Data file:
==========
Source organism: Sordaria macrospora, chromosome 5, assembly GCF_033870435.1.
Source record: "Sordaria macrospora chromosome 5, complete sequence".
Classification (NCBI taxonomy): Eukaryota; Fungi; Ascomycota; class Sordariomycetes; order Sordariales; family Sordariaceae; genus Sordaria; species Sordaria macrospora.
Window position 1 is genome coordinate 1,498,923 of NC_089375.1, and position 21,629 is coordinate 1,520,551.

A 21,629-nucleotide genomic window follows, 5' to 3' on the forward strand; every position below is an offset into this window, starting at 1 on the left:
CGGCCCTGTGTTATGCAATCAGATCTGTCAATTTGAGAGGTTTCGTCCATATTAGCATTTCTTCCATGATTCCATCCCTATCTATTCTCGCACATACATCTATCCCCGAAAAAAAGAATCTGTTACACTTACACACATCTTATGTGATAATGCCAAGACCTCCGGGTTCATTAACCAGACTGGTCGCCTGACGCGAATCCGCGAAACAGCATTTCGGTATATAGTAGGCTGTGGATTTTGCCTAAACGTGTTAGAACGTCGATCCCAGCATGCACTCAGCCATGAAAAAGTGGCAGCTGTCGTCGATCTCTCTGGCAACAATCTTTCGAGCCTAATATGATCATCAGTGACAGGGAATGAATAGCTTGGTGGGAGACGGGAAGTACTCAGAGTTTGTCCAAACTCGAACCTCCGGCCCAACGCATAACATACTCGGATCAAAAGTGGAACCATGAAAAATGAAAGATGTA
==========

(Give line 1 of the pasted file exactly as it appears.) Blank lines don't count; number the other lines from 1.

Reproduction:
Source organism: Sordaria macrospora, chromosome 5, assembly GCF_033870435.1.